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Food research group warns on precarious nutrition situation of 50% of South Africans


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Food research group warns on precarious nutrition situation of 50% of South Africans

27th March 2020

By: Rebecca Campbell
Creamer Media Senior Deputy Editor


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The independent research organisation Bureau for Food and Agricultural Policy (BFAP) has warned that poorer households in South Africa would be put at risk, in terms of both their nutrition and health, if they suffer from a fall in their income or an increase in food prices, because of measures to counter, or the consequences of, the Covid-19 pandemic. This was the conclusion of the BFAP’s second brief report on the impact of the disease, entitled 'How South Africans spend their food budgets'.

The country was now going into a 21-day lockdown. “South Africans are used to relying on a highly competitive and effective food system, which will now be tested to its limits, especially in rural areas where critical information is lacking and we have a big concentration of vulnerable people,” warned the BFAP. “Effective collaboration and coordination between communities, the private sector and government will be decisive and researchers and analysts will have to support decision makers with accurate information and analyses.”


Although people in rural areas generally produced some of their own food, the urban populations were dependent on food products supplied through formal agricultural supply chains. But there was a huge difference in the proportion of their incomes that urban dwellers paid for food.

Statistics South Africa, for its Living Conditions Survey, divided the population in ten groups, of whom Group 1 were the poorest and Group 10 were the richest. The people in Group 1 spent 40% of their income on food. Group 1 to Group 5 populations combined spent an average of 37% of their income on food. Group 6 to Group 10 combined spent an average of 14% of their income on food. Group 10, the richest, spent just 5% of their income on food.


These facts had knock-on effects. Spending so much of their incomes on foods obviously meant that poorer South Africans had less to spend on other things.

Thus, the people in Group 1 to Group 5 inclusive spent an average of 24% on housing, 9% on travel (poorer South Africans generally live quite a distance from where they work), 8% on clothing, and only 1% each on education and health. In terms of their food expenditure, these poorer consumers spent 32% on bread and cereals, 21% on meat, 13% on vegetables, 8% on dairy products and 7% on beverages. (These figures excluded any subsistence production by, or government assistance in kind to, these poorer people.)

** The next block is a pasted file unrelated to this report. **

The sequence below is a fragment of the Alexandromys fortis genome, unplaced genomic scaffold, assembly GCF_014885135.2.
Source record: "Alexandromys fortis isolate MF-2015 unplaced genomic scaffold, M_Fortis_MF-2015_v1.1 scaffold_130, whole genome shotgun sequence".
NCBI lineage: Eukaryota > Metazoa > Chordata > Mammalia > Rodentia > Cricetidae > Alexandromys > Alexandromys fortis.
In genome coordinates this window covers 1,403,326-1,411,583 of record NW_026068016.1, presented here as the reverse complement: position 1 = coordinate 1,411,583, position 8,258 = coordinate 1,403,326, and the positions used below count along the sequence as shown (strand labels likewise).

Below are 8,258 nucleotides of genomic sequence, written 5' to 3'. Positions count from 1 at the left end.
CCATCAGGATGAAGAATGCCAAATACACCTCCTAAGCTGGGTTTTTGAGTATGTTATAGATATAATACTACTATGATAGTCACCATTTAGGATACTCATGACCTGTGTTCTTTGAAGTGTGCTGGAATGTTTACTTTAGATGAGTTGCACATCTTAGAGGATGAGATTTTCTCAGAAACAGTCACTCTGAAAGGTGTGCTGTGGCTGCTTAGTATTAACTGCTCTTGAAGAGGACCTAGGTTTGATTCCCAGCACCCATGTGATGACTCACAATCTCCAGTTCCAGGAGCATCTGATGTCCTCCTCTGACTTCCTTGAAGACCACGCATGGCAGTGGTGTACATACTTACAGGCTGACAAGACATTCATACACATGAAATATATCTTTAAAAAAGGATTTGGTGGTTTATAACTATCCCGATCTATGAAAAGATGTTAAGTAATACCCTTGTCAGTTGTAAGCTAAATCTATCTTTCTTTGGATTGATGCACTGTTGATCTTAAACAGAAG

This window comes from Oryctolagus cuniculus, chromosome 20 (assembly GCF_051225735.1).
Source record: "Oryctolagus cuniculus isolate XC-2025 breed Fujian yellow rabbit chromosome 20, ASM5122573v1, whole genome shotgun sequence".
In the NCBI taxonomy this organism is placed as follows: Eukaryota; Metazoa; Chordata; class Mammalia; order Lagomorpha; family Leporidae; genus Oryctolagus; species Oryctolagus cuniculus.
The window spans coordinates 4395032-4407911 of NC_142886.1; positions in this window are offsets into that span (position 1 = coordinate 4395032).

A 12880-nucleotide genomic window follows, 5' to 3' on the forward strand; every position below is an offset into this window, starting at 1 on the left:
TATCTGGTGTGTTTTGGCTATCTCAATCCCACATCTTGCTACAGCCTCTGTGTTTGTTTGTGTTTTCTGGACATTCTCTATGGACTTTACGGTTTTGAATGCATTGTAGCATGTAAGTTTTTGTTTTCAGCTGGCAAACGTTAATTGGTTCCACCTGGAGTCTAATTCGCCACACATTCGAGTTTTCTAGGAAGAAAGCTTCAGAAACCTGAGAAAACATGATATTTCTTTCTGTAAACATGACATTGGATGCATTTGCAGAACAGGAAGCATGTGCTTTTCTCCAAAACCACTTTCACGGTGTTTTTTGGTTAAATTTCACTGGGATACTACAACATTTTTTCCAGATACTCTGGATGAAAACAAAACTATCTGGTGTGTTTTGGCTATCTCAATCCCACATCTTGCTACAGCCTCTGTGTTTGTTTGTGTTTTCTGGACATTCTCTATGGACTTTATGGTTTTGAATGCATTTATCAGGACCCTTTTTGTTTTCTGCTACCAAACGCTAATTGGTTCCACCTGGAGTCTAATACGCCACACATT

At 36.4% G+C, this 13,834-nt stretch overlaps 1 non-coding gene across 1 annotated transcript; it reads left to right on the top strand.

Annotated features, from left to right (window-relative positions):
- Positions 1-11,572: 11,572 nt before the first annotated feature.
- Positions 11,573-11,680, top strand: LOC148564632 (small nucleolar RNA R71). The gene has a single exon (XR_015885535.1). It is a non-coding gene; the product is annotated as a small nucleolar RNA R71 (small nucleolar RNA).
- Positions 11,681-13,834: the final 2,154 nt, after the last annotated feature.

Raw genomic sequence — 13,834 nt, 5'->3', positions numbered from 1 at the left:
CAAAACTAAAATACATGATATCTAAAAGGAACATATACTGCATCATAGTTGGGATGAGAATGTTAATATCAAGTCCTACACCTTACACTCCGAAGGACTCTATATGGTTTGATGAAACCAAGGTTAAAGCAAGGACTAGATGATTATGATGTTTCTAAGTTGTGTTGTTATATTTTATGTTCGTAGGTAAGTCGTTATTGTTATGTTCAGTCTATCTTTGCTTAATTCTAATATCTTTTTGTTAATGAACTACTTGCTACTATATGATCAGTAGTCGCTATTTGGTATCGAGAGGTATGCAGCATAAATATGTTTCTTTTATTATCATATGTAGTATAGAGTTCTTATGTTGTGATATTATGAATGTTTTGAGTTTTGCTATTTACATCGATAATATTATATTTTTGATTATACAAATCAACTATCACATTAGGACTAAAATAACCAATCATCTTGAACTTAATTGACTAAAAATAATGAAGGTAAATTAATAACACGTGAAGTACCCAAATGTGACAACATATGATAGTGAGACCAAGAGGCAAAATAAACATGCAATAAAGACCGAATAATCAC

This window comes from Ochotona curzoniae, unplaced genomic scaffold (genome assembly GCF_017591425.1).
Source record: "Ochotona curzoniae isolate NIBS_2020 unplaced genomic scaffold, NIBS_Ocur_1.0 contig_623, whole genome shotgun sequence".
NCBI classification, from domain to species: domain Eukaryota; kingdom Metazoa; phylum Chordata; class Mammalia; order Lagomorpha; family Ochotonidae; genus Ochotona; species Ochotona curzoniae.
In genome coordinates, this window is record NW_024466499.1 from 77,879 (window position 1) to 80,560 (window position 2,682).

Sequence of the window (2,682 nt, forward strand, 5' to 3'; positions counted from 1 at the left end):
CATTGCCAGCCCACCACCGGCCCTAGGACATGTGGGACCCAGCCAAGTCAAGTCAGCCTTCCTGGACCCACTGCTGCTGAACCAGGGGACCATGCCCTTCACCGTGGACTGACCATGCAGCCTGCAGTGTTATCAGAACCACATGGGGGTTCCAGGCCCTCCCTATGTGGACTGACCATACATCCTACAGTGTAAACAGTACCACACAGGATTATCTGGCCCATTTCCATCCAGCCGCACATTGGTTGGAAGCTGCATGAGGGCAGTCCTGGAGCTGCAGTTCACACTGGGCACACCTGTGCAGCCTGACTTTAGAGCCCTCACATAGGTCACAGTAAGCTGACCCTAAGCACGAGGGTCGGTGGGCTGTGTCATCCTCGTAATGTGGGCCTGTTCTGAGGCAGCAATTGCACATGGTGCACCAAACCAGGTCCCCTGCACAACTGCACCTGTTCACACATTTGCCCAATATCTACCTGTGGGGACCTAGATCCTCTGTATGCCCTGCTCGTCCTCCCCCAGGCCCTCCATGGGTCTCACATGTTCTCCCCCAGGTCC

The BFAP has developed a healthy food basket concept, divided into a thrifty (or low cost) option and a moderate cost option. The two baskets contained the same type of foods, but in different proportions. The foods in the baskets were starch-rich staples, such as maize meal, brown bread, rice, potatoes and wheat flour; animal protein foods – beef mince, chicken pieces, tinned pilchards, eggs and cheese; dairy products (full cream milk); fruit – apples bananas, oranges; vegetables, such as tomatoes, onions, carrots, cabbage, pumpkin; fats and oils (sunflower oil, peanut butter, margarine); and legumes – baked beans in tomato sauce and dried beans.

The Bureau reported that, over the five years 2015 to 2019, the price of the thrifty healthy food basket increased by 19.1% and that of the moderate-cost option by 19.6%. In money terms, last year the thrifty option cost R2 479 per household per month, while the moderate-cost option came to R3 618 per household per month. The consequence was that only the more prosperous half of the population could afford the thrifty food basket, and only the most affluent 30% could pay for the moderate-cost basket.

“This brief highlights two pertinent dynamics in the context of consumer spending in South Africa,” emphasised the BFAP. “Firstly, poorer households dedicate a significant proportion of total spending to buying food, which has wide-ranging implications if in the current fight against Covid-19, household income drops suddenly, or food prices increase unexpectedly. It is also exactly these households that are most vulnerable to health related shocks, which could place extra demands on their already low incomes unless relief is provided. Second, the analysis on food spending and affordability highlights once again that a large proportion of South Africans are already struggling to afford a basic healthy food basket. Could this crisis be the event that finally brings this unacceptable state of affairs home to all South Africans?”



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